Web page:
Cell seeding and pooling
A cell pool is obtained by pooling at least three different cell lines (n=5 for static conditions, n=3 for dynamic cultivation) in the same ratio, (e.g. 1 million living cells per cell line). Cells are suspended in EBM-2/EGM-2 and seeded on lumox membrane at a cell density of 100.000 cells/mL using CellCrowns (Scaffdex Oy, Tampere, Finland) or silicone rubber (ADDV M 4641, R&G Faserverbundwerkstoffe GmbH, Waldenbusch, Germany) for fixation of the membrane. Gelatin coated wells served as control samples. Cells were maintained in a humidified incubator at 37 °C and 5% CO2. Medium was changed on day 2.
Cells are fixed with methanol (–20 °C, 10 min; VWR International, Radnor, USA), three times rinsed with PBS and unspecific bonds blocked with 200 μL 3% bovine serum albumin (BSA, Sigma-Aldrich, St. Louis, MO, USA) for 30 min. After removal of blocking solution, 200 μL primary antibody is added, except for the negative control, which is filled with 1 mL washing liquid. Incubation time is 1 h at 37 °C. Secondary antibody is added after rising two times with washing liquid and incubated for 1 h at 37 °C in the dark. After washing twice with PBS or washing buffer, respectively, cells are counterstained with DAPI (4′, 6-Diamidin-2-phenylindol, Carl Roth GmbH & Co. KG, Karlsruhe, Germany) for 10 min and rinsed three times with PBS. Staining-specific applied antibodies and washing liquids are listed in Table 3.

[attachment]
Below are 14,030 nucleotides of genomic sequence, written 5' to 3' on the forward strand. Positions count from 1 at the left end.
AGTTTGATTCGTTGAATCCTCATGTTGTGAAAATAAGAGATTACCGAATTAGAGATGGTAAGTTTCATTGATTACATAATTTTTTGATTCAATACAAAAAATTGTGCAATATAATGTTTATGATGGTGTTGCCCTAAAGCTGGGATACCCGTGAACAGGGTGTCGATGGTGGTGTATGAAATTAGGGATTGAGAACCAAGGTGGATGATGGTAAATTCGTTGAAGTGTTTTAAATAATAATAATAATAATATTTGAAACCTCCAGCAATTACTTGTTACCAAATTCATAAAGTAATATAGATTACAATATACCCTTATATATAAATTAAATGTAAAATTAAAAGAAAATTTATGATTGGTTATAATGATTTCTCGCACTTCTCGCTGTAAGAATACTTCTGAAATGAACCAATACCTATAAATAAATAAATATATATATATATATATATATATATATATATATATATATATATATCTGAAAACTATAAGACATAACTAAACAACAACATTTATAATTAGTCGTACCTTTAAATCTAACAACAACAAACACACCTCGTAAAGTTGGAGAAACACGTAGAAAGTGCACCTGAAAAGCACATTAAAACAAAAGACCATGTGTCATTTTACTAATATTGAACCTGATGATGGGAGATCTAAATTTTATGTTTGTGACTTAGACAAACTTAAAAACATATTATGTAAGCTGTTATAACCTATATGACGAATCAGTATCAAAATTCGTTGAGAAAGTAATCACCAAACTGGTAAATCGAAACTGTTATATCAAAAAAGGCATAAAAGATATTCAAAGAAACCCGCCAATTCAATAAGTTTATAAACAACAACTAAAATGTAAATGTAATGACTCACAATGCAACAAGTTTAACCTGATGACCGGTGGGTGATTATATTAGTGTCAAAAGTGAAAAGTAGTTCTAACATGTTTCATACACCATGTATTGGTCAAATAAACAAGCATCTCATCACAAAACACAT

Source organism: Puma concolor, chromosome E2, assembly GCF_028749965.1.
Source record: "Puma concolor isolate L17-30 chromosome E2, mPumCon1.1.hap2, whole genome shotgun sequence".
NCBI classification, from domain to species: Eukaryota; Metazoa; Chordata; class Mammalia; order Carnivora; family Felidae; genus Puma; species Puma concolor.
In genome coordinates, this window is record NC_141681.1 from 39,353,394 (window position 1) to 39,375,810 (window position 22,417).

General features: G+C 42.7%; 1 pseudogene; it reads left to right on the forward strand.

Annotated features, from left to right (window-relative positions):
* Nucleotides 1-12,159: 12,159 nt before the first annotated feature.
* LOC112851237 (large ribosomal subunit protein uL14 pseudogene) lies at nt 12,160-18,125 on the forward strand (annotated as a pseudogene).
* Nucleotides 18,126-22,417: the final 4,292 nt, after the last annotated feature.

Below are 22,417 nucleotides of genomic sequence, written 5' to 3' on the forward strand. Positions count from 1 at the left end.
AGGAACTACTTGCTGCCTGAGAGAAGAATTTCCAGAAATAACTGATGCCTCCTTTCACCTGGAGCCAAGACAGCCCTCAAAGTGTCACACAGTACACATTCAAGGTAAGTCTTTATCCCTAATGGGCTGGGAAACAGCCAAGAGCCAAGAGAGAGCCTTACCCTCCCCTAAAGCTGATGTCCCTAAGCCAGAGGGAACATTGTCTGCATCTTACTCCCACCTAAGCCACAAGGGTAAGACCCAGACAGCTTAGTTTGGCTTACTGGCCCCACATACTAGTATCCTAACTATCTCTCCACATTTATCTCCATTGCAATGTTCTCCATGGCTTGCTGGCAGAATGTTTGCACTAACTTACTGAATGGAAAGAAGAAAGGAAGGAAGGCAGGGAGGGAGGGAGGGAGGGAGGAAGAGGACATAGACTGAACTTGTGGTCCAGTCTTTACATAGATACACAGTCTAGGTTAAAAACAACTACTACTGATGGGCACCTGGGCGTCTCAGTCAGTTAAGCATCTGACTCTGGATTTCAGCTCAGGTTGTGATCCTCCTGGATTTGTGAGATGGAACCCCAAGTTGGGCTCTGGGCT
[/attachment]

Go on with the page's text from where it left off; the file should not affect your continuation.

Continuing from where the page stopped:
Cell density and determination of focal adhesion
CellProfiler 2.2.1 software (Broad Institute, Cambridge, MA, USA) was used to identify and count DAPI-stained nuclei of whole well diagonals (13–25 images per well) . First, gray scaled images were cropped to a size of 1000 times 1000 pixels (“Crop”). Afterwards an enhancement step (“EnhanceOrSuppressFeatures”) of speckles (size 70) for higher contrast of nuclei on the rough surface (lummox) was added. Objects were identified with a global threshold strategy and the MoG thresholding method (“IdentifyPrimaryObjects”). Typical object parameter were set to minimal 14 pixels up to a maximum of 70 pixels. The software in return counted the objects, which were in this case the nuclei. Lastly data was exported (“ExportToSpreadsheet”). By additionally measuring the image area with AxioVision Rel 4.9, area-dependent cell densities were calculated.